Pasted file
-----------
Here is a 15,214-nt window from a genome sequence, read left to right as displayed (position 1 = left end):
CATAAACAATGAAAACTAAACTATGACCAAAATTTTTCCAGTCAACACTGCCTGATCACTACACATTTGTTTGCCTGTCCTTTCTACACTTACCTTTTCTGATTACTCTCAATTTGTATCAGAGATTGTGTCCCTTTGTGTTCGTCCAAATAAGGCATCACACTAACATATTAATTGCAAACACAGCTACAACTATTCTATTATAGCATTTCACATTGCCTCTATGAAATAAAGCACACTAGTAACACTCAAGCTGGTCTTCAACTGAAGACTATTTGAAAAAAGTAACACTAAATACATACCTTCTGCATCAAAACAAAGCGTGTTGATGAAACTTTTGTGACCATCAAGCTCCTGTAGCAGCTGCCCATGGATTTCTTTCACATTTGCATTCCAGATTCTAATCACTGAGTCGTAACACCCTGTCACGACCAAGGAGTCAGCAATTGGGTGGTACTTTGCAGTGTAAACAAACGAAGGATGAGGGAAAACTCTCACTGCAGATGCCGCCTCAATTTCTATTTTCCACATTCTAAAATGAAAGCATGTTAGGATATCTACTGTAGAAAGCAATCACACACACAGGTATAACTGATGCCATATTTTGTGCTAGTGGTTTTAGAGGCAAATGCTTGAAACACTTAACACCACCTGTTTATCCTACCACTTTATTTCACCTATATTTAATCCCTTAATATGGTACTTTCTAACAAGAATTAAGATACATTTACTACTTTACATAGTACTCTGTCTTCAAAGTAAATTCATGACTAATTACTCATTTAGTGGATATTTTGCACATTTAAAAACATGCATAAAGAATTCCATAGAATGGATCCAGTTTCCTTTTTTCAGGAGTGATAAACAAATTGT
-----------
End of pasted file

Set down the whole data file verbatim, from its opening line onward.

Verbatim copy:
Here is a 15,214-nt window from a genome sequence, read left to right as displayed (position 1 = left end):
CATAAACAATGAAAACTAAACTATGACCAAAATTTTTCCAGTCAACACTGCCTGATCACTACACATTTGTTTGCCTGTCCTTTCTACACTTACCTTTTCTGATTACTCTCAATTTGTATCAGAGATTGTGTCCCTTTGTGTTCGTCCAAATAAGGCATCACACTAACATATTAATTGCAAACACAGCTACAACTATTCTATTATAGCATTTCACATTGCCTCTATGAAATAAAGCACACTAGTAACACTCAAGCTGGTCTTCAACTGAAGACTATTTGAAAAAAGTAACACTAAATACATACCTTCTGCATCAAAACAAAGCGTGTTGATGAAACTTTTGTGACCATCAAGCTCCTGTAGCAGCTGCCCATGGATTTCTTTCACATTTGCATTCCAGATTCTAATCACTGAGTCGTAACACCCTGTCACGACCAAGGAGTCAGCAATTGGGTGGTACTTTGCAGTGTAAACAAACGAAGGATGAGGGAAAACTCTCACTGCAGATGCCGCCTCAATTTCTATTTTCCACATTCTAAAATGAAAGCATGTTAGGATATCTACTGTAGAAAGCAATCACACACACAGGTATAACTGATGCCATATTTTGTGCTAGTGGTTTTAGAGGCAAATGCTTGAAACACTTAACACCACCTGTTTATCCTACCACTTTATTTCACCTATATTTAATCCCTTAATATGGTACTTTCTAACAAGAATTAAGATACATTTACTACTTTACATAGTACTCTGTCTTCAAAGTAAATTCATGACTAATTACTCATTTAGTGGATATTTTGCACATTTAAAAACATGCATAAAGAATTCCATAGAATGGATCCAGTTTCCTTTTTTCAGGAGTGATAAACAAATTGT